Training and Verifying

Defect Management

What do you need for Training Materials?

If you've been following along with these blogs from the beginning, you have a good high level understanding of what Defect Management is (from Blog #1), and how to set up your defect repository (from Blog #2). Now, we have everything set up and ready to go… except no one knows how to use this cool new tool you've set up to capture the defects.

So - Training!

But, as usual, there are many flavors of audiences, documentation and training, and you need to take all of these into account.


    Documentation Types

    We can separate the types of documentation you will need to create into two types: Informational and Educational. The first type, Informational, would usually be a Word-type document (sorry for the Microsoft-centric verbiage) where you can spend your time detailing everything out, step by step, along with LOTS of pictures and diagrams. These are the documents that will be in the archive for anyone to be able to retrieve and review in order to learn how to work with the application, or with the processes being outlined. The idea of these is that they are COMPLETE. If a user needs to know about something, all of the information is detailed in one of these documents, and once they finish reading and digesting it, they should know everything they need to know to accomplish their tasks. These might include (but are certainly not limited to):

    • Admin work - adding users, unlocking them, changing their passwords, etc.
    • How to enter a defect into the system
    • How to write up a defect well
    • How to execute a test case
    • What the overall Defect Management process is, why we need it
    • What Triage Meetings are, and how they are run, who should be there, etc.
    • How to import Requirements or Test Cases or Defects into the repository tool
    • How to export data for metrics
    • Etc., etc…

    This list goes on and on, depending on the features of your repository tool, the Defect Management process you have in place, what people are asking for, and, of course, the time available to write it all up.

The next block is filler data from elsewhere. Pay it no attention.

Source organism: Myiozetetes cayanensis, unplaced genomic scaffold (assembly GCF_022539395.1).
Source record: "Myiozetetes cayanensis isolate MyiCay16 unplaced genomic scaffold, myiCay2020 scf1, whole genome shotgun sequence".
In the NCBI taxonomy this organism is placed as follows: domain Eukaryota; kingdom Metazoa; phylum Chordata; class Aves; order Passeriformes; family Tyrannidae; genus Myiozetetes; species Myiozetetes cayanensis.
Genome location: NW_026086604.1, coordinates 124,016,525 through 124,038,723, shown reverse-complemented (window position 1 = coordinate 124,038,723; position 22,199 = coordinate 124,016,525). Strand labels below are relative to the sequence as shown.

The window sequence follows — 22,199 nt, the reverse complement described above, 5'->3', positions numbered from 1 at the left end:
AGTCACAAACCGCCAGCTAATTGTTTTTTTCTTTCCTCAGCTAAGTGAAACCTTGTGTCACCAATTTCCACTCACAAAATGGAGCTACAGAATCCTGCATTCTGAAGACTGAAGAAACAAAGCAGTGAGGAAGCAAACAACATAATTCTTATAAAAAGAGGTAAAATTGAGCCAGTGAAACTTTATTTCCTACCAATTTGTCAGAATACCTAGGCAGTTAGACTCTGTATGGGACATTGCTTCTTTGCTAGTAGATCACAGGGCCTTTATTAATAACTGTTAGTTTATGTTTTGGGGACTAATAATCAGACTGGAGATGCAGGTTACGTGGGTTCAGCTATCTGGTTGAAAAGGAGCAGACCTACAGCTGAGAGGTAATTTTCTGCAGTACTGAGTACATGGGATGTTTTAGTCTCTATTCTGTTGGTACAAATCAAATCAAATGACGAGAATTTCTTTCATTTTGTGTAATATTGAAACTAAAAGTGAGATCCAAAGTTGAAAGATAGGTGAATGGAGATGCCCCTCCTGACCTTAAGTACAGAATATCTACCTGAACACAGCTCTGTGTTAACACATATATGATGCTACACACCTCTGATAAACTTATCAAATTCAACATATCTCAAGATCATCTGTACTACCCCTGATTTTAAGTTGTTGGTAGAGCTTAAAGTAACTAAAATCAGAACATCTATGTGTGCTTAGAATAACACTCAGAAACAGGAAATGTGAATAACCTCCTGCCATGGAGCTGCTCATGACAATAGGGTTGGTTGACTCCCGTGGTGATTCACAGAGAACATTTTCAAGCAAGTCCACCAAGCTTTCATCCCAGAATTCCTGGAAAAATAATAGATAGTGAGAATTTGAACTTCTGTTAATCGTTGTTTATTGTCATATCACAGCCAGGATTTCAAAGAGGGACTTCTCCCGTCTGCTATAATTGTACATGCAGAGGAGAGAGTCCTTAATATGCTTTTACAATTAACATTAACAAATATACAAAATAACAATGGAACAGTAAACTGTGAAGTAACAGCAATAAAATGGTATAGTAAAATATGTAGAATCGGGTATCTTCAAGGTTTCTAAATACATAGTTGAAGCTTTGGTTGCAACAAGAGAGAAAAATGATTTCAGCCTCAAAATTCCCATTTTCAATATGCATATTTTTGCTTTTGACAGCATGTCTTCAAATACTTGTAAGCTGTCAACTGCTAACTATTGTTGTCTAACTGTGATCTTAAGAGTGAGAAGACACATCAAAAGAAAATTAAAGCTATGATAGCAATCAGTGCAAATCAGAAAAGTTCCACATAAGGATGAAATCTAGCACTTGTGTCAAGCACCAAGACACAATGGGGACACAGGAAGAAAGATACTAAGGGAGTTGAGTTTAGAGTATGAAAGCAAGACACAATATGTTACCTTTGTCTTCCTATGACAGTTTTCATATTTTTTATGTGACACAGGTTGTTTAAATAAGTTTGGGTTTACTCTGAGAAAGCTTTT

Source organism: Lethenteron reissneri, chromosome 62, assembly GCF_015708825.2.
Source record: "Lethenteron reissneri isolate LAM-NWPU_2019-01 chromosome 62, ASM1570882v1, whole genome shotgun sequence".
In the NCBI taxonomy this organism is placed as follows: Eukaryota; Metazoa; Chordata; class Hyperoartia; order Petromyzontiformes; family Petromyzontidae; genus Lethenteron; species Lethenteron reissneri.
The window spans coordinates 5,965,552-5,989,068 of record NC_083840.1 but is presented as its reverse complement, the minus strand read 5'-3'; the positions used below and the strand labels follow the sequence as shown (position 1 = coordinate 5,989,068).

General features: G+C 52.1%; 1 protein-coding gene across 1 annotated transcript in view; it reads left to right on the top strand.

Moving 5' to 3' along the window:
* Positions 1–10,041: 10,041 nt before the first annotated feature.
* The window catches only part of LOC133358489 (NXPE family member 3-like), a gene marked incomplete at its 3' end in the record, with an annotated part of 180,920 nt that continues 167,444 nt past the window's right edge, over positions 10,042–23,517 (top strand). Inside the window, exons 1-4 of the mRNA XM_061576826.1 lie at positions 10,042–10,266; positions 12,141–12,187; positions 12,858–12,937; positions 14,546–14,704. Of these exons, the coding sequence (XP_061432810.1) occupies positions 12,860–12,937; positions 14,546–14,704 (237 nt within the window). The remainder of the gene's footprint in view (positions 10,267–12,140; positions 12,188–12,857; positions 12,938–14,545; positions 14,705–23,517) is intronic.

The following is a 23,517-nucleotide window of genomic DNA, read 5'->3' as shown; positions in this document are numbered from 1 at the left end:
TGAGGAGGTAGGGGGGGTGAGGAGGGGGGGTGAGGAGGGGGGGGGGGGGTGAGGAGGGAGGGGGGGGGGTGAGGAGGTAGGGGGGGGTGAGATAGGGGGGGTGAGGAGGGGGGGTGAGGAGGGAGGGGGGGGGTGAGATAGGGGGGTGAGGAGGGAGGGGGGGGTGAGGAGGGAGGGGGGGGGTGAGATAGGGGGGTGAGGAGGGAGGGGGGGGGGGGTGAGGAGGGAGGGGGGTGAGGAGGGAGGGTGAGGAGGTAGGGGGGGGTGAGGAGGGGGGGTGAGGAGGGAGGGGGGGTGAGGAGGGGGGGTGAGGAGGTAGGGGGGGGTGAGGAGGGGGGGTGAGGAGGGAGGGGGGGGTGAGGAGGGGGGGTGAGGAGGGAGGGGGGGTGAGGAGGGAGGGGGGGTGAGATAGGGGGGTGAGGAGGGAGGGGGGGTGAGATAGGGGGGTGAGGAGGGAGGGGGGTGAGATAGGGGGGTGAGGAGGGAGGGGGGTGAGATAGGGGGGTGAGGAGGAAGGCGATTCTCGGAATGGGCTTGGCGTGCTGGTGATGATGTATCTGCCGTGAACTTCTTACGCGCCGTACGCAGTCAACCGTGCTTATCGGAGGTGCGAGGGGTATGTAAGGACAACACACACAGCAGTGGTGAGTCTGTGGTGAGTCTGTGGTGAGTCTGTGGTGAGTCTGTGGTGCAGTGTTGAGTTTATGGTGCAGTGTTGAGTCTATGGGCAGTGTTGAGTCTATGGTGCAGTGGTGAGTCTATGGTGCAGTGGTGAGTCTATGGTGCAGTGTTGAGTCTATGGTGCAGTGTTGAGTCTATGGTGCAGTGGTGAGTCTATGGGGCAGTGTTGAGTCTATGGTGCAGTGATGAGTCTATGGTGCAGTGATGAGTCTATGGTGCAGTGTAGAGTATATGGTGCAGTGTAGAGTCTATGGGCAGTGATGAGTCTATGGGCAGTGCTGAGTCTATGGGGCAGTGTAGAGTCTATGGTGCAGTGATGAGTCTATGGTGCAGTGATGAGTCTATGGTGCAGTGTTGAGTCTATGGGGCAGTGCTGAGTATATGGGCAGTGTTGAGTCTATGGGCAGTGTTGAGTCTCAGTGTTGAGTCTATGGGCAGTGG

Whereas the first type, Informational, could be likened to a text book for a college course, the second type, Educational, would be likened to the classroom lecture itself. A higher level, visual run-through of the topic, giving the most critical and needed information, but not necessarily diving deep into all of the areas. It would be supported by the Informational documentation if people need that deep-dive for specifics, but at the end of the "class", the user should be able to understand and apply what they have learned in order to get their job done, but not necessarily all of the bits and pieces, the details, the hidden features of the product.

    These come in two flavors: Videos and the PowerPoint slide type of classroom presentations. The presentation decks are what you would put together if you planned, for instance, on standing in front of a classroom (virtual or in person) of testers eager to learn how to start logging defects. You would generally create a deck of slides at a fairly high level, and then speak to your audience about each one, going into details verbally. The decks themselves would not be a very useful tool on their own if a user took a look at it alone, unless the notes for each slide were expansive. HOWEVER, a recording of the classroom session would be worth archiving. Make a point of recording all of your presentations. You can keep or discard them later, but as a first cut, others who were not able to make the class have something to work with.